He reprimands His mother In an appropriate manner. She must wait for the hour or the moment He determines. In this way He indicates that the hour of His glorification has not come yet. First will come the hour in which He will surrender Himself to suffer and die (John 7:30; John 8:20John 12:27). Only after this the hour of His glorification will come (John 12:23; John 13:1John 17:1).
We see in His reprimand of Mary a clear proof of how misplaced the veneration of Mary is. She too was a fallible person, no matter how privileged she was to be the mother of the Lord Jesus. She needed the redemption He brought about on the cross just like any other human being.
Mary did not resist the reprimand of her Son. She understood it and accepted it as justified. This can be seen from her words to the servants. Her confidence in Him remained unshaken. She knows that He will give outcome, but in His time. That is why she instructs the servants to do everything He says.
These are the last words we have of Mary in the Bible. Every word of the sentence “whatever He says to you, do it” can be emphasized.
1. ‘Whatever’ means: whatever it may be.
2. ‘He’ is the Lord Jesus, the Commander, Who speaks.
3. ‘Says’ refers to the words He speaks.
4. ‘To you’ is everyone who is addressed personally.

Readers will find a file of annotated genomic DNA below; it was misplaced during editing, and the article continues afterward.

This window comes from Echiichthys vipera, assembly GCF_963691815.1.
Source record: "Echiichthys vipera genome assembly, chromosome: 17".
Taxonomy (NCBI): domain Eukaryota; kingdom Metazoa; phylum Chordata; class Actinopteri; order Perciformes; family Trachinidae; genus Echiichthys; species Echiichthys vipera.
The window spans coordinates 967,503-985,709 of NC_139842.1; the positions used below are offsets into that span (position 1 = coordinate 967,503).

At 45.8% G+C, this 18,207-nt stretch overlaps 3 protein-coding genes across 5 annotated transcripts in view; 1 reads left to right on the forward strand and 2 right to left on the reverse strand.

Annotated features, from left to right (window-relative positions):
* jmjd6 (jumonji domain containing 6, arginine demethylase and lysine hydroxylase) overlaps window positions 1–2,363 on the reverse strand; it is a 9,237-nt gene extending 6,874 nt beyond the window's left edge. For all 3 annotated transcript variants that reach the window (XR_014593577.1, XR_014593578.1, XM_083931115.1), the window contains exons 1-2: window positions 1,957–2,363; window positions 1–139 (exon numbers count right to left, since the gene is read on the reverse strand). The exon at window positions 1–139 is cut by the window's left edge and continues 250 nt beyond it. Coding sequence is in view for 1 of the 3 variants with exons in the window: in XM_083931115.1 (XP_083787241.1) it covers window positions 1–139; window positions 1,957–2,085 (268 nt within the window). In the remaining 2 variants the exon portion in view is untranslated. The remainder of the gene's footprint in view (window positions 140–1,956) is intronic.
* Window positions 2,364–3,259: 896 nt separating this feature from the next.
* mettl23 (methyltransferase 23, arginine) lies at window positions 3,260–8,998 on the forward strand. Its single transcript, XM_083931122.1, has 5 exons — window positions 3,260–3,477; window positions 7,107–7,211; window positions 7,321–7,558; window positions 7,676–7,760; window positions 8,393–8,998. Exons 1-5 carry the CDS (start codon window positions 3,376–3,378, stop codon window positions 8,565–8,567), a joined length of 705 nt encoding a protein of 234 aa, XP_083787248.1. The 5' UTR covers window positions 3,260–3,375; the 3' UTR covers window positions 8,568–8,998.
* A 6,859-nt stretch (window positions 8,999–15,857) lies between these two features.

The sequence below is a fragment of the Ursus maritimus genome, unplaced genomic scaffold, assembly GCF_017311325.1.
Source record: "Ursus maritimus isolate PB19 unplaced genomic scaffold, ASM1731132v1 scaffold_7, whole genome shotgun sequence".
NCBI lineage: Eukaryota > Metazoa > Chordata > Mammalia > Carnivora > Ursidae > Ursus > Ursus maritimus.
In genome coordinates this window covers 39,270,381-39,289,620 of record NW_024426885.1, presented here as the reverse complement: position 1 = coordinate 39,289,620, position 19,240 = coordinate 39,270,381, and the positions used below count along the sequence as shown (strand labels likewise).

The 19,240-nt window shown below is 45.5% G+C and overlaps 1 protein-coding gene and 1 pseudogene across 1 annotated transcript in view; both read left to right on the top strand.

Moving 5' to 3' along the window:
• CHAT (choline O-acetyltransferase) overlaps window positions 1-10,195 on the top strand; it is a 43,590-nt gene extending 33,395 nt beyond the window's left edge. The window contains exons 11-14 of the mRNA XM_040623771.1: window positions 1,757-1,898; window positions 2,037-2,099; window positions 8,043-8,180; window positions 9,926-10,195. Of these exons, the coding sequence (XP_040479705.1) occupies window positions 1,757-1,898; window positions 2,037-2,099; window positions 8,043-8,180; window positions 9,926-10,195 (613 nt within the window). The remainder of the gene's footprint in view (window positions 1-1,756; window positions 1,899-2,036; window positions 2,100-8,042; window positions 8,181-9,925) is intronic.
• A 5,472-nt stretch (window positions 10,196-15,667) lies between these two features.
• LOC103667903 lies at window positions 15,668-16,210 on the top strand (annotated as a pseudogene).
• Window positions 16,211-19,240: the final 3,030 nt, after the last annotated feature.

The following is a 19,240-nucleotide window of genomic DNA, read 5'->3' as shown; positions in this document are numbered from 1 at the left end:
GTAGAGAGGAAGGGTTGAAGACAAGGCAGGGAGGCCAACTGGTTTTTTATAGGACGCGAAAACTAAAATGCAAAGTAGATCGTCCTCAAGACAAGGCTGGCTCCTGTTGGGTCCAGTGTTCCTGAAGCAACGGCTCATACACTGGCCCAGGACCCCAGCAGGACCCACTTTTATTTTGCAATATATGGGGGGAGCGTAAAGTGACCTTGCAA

5. ‘Do’ is to execute what He says.
6. ‘It’ or ‘that’ should be done and not anything else; not acting as one sees fit.
The Lord Turns Water Into Wine
There are six stone waterpots. They have been placed there so that the guests can comply with the Jewish rules for purification. The contents of the waterpots vary from two to three gallons, or two or three times thirty-nine liters. The Lord gives the order to fill the waterpots with water. It seems that they are empty.
This symbolically shows that according to the Jewish practice of purification no purity is to be expected before God. The Lord in other Gospels strongly condemns the outer purity pursued by the Jewish purification practices (Matthew 15:1-1 Samuel :; Mark 7:1-Nehemiah :). People who adhere to an outward ritual make themselves important. They lack true joy because there is no fellowship with Christ. Only He can change those hollow, dead rituals by the water He gives and which He turns into wine.